Local Government Ombudsman might take on role of investigating Compact breaches

Move is under consideration as Commission for the Compact appears on leaked list of quangos for abolition


The Local Government Ombudsman could be asked to take on a new role of investigating alleged breaches of the Compact.

The Labour government introduced the Compact, the voluntary agreement governing voluntary and public sector relations, but powers to police or enforce it have never been introduced.

When the Commission for the Compact was established it was was expected it could eventually be given powers to investigate Compact breaches and report to Parliament.

But last week the commission, along with the infrastructure body Capacitybuilders and the Office for Civil Society Advisory Body, appeared on a leaked list of 180 quangos to be abolished.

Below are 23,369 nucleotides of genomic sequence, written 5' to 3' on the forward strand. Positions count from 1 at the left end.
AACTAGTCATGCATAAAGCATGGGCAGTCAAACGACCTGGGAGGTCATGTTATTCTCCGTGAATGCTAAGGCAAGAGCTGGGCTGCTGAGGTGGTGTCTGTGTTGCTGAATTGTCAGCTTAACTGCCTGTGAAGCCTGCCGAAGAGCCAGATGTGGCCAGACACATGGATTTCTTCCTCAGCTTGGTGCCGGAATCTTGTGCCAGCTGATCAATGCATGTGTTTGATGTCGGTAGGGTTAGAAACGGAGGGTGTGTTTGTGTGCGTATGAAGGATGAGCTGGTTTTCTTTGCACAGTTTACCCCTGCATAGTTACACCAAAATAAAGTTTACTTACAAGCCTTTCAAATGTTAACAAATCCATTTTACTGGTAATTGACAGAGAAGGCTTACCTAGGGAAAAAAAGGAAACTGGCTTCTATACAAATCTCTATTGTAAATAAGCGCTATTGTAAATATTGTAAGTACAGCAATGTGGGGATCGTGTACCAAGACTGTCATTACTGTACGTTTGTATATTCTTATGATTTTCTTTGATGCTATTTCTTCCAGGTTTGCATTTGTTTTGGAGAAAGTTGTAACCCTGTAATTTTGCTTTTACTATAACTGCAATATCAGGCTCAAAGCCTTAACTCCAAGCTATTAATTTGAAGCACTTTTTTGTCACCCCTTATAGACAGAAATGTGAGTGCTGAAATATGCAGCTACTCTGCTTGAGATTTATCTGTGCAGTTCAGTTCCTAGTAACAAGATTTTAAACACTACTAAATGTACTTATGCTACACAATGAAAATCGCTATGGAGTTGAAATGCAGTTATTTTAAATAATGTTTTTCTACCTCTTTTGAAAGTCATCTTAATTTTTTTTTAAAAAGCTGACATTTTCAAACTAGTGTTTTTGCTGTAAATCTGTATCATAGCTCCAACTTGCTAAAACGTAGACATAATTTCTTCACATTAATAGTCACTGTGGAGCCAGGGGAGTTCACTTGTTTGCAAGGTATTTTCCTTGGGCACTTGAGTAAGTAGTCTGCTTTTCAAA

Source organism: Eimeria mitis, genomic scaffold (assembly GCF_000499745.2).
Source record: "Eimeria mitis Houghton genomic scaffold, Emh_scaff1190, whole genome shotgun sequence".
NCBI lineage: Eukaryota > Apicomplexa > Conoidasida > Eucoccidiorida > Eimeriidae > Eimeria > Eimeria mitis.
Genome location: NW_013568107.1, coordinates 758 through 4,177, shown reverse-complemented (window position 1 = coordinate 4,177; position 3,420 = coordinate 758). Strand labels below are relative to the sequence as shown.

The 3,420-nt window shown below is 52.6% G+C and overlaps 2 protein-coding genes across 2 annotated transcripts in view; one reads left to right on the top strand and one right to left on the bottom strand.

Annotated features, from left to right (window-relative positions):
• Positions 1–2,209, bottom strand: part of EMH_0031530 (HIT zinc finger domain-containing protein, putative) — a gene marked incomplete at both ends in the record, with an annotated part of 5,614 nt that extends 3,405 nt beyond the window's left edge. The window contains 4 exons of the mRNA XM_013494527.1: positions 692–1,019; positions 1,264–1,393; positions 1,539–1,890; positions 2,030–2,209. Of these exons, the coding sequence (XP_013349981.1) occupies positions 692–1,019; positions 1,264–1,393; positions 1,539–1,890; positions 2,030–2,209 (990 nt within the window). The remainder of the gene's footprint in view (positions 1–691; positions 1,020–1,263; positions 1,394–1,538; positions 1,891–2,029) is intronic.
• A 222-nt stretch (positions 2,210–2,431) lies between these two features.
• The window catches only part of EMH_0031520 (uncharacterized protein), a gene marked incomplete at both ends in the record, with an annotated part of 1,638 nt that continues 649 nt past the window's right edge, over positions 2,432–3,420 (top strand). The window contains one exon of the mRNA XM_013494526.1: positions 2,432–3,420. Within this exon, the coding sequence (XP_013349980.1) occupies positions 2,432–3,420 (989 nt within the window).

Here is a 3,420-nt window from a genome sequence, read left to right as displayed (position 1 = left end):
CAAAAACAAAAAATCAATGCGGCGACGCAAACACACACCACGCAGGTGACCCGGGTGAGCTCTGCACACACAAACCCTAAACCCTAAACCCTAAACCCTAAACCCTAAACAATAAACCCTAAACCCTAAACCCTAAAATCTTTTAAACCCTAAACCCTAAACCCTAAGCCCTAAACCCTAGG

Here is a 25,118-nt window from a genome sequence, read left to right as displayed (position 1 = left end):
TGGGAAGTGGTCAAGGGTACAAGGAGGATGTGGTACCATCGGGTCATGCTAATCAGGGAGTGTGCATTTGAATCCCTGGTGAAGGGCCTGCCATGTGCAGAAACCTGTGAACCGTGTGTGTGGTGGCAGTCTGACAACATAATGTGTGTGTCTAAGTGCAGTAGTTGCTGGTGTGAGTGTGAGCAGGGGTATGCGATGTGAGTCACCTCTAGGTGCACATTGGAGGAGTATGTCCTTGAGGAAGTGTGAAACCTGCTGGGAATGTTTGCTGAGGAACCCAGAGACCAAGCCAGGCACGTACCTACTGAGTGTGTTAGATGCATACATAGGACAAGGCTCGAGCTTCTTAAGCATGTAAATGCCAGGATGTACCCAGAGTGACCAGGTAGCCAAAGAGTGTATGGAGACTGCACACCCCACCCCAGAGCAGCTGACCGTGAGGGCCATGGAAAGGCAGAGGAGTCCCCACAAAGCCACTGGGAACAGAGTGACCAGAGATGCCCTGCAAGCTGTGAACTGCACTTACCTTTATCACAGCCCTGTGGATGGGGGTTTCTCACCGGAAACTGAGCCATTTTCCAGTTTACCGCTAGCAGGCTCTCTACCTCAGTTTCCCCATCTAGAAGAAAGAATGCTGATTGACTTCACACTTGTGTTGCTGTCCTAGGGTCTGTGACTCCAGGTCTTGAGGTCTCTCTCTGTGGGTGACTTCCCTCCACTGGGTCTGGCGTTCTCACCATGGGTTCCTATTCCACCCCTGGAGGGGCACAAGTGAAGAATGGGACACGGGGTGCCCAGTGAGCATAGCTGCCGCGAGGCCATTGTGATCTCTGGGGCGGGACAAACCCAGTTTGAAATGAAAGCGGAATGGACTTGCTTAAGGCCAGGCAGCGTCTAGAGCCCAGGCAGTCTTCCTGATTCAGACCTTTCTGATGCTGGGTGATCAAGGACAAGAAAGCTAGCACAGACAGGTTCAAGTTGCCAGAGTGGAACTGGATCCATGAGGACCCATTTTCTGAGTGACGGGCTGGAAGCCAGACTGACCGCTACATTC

Earlier this month a draft new Compact was published with a pledge by the coalition government to beef it up with "increased accountability and transparency measures."

An informed source told Third Sector these are likely to involve giving the Local Government Ombudsman powers similar to those that had been envisaged for the commission.

In the past week both Compact Voice, which represents the voluntary sector on the Compact, and the black and minority ethnic policy group Voice4Change England, have called for an ombudsman.

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